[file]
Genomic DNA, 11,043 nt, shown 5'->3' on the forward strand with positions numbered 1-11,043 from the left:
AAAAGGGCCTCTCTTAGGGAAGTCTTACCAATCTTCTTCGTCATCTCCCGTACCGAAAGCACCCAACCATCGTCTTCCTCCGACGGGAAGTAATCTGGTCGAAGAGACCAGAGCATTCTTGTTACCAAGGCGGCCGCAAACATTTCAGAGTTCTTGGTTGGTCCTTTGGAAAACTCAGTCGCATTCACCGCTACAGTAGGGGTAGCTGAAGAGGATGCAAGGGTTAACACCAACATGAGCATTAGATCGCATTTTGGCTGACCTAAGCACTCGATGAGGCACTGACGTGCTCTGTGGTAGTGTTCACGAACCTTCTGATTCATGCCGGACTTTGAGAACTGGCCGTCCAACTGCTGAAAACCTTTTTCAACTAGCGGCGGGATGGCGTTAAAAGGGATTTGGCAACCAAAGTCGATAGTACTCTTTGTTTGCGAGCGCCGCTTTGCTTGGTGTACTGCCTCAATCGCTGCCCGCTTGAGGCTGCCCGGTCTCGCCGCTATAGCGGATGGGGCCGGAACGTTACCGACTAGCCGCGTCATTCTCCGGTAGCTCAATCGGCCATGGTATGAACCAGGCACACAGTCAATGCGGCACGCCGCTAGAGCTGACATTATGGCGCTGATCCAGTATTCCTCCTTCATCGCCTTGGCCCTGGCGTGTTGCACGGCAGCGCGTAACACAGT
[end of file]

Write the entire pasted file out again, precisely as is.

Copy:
Genomic DNA, 11,043 nt, shown 5'->3' on the forward strand with positions numbered 1-11,043 from the left:
AAAAGGGCCTCTCTTAGGGAAGTCTTACCAATCTTCTTCGTCATCTCCCGTACCGAAAGCACCCAACCATCGTCTTCCTCCGACGGGAAGTAATCTGGTCGAAGAGACCAGAGCATTCTTGTTACCAAGGCGGCCGCAAACATTTCAGAGTTCTTGGTTGGTCCTTTGGAAAACTCAGTCGCATTCACCGCTACAGTAGGGGTAGCTGAAGAGGATGCAAGGGTTAACACCAACATGAGCATTAGATCGCATTTTGGCTGACCTAAGCACTCGATGAGGCACTGACGTGCTCTGTGGTAGTGTTCACGAACCTTCTGATTCATGCCGGACTTTGAGAACTGGCCGTCCAACTGCTGAAAACCTTTTTCAACTAGCGGCGGGATGGCGTTAAAAGGGATTTGGCAACCAAAGTCGATAGTACTCTTTGTTTGCGAGCGCCGCTTTGCTTGGTGTACTGCCTCAATCGCTGCCCGCTTGAGGCTGCCCGGTCTCGCCGCTATAGCGGATGGGGCCGGAACGTTACCGACTAGCCGCGTCATTCTCCGGTAGCTCAATCGGCCATGGTATGAACCAGGCACACAGTCAATGCGGCACGCCGCTAGAGCTGACATTATGGCGCTGATCCAGTATTCCTCCTTCATCGCCTTGGCCCTGGCGTGTTGCACGGCAGCGCGTAACACAGT